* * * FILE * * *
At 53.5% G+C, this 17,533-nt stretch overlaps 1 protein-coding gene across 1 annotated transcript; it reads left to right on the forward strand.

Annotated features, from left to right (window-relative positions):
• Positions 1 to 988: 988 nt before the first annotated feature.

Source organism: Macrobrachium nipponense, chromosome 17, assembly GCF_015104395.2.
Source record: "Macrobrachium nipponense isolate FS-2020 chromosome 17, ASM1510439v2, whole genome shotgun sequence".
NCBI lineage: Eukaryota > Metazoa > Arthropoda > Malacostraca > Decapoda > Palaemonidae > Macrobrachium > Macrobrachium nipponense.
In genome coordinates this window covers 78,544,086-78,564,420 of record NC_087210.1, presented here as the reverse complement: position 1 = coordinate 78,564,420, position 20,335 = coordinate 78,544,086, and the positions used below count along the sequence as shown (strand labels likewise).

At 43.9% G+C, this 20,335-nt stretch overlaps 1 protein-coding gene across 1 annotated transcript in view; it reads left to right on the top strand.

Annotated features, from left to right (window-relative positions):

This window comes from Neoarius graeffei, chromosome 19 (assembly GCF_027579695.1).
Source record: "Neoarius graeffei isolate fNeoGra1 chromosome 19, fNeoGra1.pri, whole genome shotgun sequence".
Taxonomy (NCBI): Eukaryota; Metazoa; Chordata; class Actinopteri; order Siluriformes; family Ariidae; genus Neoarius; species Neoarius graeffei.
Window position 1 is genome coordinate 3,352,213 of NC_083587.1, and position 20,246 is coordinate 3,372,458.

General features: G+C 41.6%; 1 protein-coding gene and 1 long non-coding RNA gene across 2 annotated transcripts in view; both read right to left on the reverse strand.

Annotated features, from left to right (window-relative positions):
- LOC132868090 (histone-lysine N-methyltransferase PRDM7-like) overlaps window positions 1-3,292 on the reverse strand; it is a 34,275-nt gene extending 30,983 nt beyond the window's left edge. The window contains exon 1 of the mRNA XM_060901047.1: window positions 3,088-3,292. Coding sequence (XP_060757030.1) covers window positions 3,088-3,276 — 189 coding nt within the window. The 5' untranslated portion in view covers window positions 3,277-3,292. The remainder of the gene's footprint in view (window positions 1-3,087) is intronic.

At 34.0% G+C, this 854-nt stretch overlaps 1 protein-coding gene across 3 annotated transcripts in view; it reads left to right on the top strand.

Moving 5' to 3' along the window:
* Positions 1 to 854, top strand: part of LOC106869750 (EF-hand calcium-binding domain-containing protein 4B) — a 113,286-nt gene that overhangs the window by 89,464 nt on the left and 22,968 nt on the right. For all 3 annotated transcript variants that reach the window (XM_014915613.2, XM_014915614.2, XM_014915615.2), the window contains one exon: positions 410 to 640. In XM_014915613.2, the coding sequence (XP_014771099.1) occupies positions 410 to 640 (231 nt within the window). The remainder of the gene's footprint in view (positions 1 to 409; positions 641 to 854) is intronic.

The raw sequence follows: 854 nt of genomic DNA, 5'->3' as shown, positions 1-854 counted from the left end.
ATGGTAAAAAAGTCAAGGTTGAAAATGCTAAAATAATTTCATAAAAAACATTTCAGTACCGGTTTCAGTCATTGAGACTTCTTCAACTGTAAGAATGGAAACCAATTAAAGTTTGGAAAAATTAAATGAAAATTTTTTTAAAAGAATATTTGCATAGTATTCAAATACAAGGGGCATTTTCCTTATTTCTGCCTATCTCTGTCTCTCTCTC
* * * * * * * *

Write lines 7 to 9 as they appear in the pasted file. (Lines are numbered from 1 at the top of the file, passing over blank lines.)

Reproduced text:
In genome coordinates this window covers 78,544,086-78,564,420 of record NC_087210.1, presented here as the reverse complement: position 1 = coordinate 78,564,420, position 20,335 = coordinate 78,544,086, and the positions used below count along the sequence as shown (strand labels likewise).

At 43.9% G+C, this 20,335-nt stretch overlaps 1 protein-coding gene across 1 annotated transcript in view; it reads left to right on the top strand.

Annotated features, from left to right (window-relative positions):